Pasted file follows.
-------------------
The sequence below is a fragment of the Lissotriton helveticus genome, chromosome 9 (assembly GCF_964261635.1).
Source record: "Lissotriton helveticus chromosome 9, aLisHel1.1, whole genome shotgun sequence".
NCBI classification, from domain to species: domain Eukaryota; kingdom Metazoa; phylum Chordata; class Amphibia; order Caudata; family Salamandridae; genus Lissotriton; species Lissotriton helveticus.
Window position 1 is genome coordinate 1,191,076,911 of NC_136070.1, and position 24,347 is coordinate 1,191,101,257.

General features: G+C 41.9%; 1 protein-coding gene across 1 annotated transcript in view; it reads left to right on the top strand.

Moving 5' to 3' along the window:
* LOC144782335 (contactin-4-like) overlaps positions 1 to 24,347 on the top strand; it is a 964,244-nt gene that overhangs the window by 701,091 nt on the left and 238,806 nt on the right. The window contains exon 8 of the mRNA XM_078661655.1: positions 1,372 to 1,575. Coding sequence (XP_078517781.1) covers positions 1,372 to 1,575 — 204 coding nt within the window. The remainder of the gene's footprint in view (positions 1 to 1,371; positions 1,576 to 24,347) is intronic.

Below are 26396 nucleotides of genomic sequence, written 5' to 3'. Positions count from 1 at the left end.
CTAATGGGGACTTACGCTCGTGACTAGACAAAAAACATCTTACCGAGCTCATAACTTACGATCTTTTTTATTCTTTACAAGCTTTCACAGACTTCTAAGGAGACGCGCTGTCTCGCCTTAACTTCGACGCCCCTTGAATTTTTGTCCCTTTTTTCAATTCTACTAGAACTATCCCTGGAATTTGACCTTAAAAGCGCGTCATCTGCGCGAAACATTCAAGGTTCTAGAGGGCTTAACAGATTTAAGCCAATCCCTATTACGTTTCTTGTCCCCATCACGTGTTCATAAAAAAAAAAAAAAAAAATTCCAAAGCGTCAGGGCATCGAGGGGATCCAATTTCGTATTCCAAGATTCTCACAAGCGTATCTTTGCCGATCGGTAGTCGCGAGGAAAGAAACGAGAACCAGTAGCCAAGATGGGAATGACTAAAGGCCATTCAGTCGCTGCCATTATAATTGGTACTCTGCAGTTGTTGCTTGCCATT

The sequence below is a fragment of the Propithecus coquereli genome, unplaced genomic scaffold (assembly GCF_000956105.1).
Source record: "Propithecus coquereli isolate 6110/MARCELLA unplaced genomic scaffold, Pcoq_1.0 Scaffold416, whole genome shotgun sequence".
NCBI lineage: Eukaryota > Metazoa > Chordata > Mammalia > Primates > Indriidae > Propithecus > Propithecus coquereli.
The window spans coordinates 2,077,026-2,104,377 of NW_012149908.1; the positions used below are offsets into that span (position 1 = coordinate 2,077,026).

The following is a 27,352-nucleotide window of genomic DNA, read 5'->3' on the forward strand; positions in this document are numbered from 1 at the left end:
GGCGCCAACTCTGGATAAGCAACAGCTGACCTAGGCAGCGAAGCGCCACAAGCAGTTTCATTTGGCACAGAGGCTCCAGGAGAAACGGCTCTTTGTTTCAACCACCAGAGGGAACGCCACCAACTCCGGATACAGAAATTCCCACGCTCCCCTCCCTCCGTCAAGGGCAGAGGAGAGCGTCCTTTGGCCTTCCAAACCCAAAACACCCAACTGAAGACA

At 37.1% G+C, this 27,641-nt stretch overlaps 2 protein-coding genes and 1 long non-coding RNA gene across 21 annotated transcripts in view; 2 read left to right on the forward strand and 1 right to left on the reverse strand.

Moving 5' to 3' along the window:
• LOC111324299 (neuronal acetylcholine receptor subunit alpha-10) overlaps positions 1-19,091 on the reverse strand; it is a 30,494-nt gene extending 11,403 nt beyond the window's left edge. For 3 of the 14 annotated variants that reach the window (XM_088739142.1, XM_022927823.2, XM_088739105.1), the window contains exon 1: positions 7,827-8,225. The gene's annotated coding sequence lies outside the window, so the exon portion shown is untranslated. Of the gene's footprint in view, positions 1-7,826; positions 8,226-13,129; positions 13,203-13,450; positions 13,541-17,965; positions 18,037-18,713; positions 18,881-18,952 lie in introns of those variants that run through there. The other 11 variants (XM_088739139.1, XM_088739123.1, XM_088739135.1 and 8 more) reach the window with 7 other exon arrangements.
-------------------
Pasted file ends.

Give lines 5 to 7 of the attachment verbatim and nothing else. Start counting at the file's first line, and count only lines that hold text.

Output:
General features: G+C 41.9%; 1 protein-coding gene across 1 annotated transcript in view; it reads left to right on the top strand.

Moving 5' to 3' along the window:
* LOC144782335 (contactin-4-like) overlaps positions 1 to 24,347 on the top strand; it is a 964,244-nt gene that overhangs the window by 701,091 nt on the left and 238,806 nt on the right. The window contains exon 8 of the mRNA XM_078661655.1: positions 1,372 to 1,575. Coding sequence (XP_078517781.1) covers positions 1,372 to 1,575 — 204 coding nt within the window. The remainder of the gene's footprint in view (positions 1 to 1,371; positions 1,576 to 24,347) is intronic.